Experimental study of an implantable fiber-optic microphone on human cadavers

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In this paper, we present the results of an experimental study about a novel fiber optical vibrometer, aimed to be used as a totally implantable fiber-optic microphone for hearing aids. The sensor head, implanted inside the human cadaver middle ear, detects the amplitude of the incus vibrations, which are produced by an external acoustical source. The probe beam of coherent vertical cavity surface emitting laser (VCSEL) radiation is directed to the incus and the phase-modulated reflected beam is captured and demodulated. The problem of interferometric fading was solved using two quasi-quadrature signals, passively produced by the 3 × 3 single-mode fiber-optic coupler, processed by a special embedded algorithm. The implanted optoelectronic module works with very low-power consumption, performs real-time signal processing and outputs an analogue signal proportional to the incus vibration. The amplitude of the incus vibrations at different sound pressure levels (SPL) from 40 to 90 dB and at frequencies from 100 Hz to 10 kHz were measured by the implanted system. The system was evaluated on five cadaver skulls. The measured amplitudes were in the range of 1 pm to 5 nm, depending on the subjected skull and the applied sound pressure.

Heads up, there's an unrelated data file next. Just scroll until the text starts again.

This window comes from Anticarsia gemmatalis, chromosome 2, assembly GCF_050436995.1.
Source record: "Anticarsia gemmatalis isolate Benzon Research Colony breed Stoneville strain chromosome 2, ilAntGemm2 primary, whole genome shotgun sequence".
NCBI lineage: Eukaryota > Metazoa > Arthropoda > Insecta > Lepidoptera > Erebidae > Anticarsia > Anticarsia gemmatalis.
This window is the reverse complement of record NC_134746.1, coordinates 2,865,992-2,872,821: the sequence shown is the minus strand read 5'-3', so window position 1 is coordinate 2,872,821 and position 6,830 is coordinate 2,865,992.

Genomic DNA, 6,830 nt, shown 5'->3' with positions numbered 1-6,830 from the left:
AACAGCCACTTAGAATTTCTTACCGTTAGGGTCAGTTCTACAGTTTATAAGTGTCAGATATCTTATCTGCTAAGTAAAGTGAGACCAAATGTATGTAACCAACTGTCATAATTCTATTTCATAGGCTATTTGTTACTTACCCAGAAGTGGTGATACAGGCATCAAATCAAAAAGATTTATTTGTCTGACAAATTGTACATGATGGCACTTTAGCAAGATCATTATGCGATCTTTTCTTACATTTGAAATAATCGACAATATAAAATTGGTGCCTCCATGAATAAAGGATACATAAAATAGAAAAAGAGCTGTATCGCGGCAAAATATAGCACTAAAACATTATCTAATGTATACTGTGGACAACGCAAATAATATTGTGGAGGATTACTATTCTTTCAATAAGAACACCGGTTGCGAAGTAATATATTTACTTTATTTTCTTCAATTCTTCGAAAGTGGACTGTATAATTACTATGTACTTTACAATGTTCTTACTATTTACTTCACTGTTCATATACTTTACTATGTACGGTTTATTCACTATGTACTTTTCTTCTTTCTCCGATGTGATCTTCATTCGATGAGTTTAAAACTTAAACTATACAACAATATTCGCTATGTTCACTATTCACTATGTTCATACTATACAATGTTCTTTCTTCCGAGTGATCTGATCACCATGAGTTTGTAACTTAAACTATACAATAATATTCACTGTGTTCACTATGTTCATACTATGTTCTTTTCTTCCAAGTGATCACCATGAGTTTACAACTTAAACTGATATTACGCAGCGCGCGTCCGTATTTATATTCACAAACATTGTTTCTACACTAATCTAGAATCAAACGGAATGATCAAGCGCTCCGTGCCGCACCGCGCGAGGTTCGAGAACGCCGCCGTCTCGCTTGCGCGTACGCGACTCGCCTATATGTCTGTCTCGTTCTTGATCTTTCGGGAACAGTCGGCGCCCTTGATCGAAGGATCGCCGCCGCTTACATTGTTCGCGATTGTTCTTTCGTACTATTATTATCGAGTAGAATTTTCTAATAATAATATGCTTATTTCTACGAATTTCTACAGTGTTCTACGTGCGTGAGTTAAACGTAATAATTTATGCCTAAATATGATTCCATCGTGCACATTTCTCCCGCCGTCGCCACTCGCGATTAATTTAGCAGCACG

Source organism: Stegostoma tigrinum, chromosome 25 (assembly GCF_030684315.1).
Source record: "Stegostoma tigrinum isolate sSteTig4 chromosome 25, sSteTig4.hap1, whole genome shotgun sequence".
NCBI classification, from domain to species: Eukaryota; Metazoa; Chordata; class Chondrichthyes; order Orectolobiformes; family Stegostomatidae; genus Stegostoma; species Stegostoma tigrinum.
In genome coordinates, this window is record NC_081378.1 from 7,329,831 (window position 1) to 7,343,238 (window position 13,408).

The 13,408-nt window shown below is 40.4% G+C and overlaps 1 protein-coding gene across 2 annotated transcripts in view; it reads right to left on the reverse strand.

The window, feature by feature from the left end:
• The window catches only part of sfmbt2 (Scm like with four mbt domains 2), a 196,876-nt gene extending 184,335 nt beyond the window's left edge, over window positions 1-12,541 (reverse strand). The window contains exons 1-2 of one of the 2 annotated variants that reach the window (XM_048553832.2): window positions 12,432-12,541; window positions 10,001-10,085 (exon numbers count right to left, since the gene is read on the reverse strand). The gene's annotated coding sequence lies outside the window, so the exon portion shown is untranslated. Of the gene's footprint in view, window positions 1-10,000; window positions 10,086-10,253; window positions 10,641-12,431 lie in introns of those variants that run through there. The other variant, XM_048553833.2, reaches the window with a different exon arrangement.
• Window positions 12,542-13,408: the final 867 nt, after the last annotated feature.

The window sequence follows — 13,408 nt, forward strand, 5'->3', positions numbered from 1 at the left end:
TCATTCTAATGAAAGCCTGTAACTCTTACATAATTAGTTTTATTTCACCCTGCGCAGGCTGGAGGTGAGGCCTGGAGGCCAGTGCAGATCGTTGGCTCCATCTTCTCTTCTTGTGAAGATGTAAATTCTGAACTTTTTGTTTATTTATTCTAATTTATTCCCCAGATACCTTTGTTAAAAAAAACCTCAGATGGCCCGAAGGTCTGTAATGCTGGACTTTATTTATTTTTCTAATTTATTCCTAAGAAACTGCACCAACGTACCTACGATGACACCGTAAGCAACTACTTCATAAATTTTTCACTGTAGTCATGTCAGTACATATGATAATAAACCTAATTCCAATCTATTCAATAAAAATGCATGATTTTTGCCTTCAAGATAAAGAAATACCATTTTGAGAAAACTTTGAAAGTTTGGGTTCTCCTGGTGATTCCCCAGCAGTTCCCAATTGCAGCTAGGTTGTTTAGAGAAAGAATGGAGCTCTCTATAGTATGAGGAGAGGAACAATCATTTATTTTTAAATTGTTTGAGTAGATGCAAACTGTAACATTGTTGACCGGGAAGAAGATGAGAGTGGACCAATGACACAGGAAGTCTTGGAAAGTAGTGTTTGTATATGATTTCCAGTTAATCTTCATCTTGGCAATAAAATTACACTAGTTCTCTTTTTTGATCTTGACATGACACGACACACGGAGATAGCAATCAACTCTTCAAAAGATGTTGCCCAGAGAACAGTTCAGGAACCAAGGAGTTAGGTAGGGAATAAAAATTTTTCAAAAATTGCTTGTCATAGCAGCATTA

Djinović, Z., Pavelka, R., Tomić, M., Sprinzl, G., Müller, J. G., & Traxler, H. (2021). Experimental study of an implantable fiber-optic microphone on human cadavers. Hearing Research, 410. https://doi.org/10.1016/j.heares.2021.108351

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